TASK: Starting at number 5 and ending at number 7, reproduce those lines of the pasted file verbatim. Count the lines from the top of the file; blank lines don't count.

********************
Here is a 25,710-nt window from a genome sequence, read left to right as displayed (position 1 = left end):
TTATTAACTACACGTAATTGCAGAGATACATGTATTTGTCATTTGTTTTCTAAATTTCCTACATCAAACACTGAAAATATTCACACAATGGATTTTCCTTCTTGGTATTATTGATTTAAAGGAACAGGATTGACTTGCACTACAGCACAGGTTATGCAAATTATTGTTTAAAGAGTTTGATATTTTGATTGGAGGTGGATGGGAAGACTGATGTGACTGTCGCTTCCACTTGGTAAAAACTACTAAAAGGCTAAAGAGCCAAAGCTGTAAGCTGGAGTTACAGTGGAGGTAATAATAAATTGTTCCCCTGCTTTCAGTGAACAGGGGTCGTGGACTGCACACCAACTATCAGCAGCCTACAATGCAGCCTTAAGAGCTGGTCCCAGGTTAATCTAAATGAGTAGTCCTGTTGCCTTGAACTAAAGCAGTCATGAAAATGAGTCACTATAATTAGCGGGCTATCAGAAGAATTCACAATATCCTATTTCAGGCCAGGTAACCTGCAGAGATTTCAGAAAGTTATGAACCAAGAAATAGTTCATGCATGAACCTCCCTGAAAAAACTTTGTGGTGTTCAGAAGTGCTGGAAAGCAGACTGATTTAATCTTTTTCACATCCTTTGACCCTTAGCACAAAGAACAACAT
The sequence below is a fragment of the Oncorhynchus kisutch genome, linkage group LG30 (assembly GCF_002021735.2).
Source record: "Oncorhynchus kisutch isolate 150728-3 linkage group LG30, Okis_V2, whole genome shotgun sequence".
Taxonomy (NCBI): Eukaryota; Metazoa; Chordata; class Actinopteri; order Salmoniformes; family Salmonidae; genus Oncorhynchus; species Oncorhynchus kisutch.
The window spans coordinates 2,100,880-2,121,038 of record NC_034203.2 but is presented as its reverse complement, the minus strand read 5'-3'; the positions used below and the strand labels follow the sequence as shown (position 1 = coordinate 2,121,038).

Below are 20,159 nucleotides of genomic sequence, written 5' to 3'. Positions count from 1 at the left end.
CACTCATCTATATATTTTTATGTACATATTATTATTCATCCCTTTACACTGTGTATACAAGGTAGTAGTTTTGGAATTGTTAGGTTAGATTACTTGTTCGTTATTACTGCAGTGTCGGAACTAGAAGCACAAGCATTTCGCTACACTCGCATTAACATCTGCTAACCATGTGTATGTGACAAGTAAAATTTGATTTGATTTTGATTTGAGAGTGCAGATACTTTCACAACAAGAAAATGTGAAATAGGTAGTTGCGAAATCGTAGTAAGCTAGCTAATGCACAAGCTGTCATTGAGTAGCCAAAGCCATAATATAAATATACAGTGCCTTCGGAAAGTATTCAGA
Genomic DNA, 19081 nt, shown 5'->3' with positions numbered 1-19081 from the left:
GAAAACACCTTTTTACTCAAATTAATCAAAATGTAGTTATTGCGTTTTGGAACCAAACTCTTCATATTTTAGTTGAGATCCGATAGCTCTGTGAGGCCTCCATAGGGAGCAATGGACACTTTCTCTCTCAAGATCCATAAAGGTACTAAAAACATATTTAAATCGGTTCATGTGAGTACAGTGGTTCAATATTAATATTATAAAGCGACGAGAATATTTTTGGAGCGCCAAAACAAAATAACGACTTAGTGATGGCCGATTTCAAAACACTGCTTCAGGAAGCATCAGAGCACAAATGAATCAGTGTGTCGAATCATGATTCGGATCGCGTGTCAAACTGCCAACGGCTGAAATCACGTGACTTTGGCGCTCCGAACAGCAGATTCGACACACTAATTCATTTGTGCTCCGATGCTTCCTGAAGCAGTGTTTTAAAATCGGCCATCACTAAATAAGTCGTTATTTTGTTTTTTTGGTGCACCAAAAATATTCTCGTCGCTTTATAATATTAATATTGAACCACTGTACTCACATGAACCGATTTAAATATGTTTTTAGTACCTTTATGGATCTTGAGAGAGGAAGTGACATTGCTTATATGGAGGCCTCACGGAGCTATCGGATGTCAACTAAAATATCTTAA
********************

Taxonomy (NCBI): Eukaryota; Metazoa; Chordata; class Actinopteri; order Salmoniformes; family Salmonidae; genus Oncorhynchus; species Oncorhynchus kisutch.
The window spans coordinates 2,100,880-2,121,038 of record NC_034203.2 but is presented as its reverse complement, the minus strand read 5'-3'; the positions used below and the strand labels follow the sequence as shown (position 1 = coordinate 2,121,038).

Below are 20,159 nucleotides of genomic sequence, written 5' to 3'. Positions count from 1 at the left end.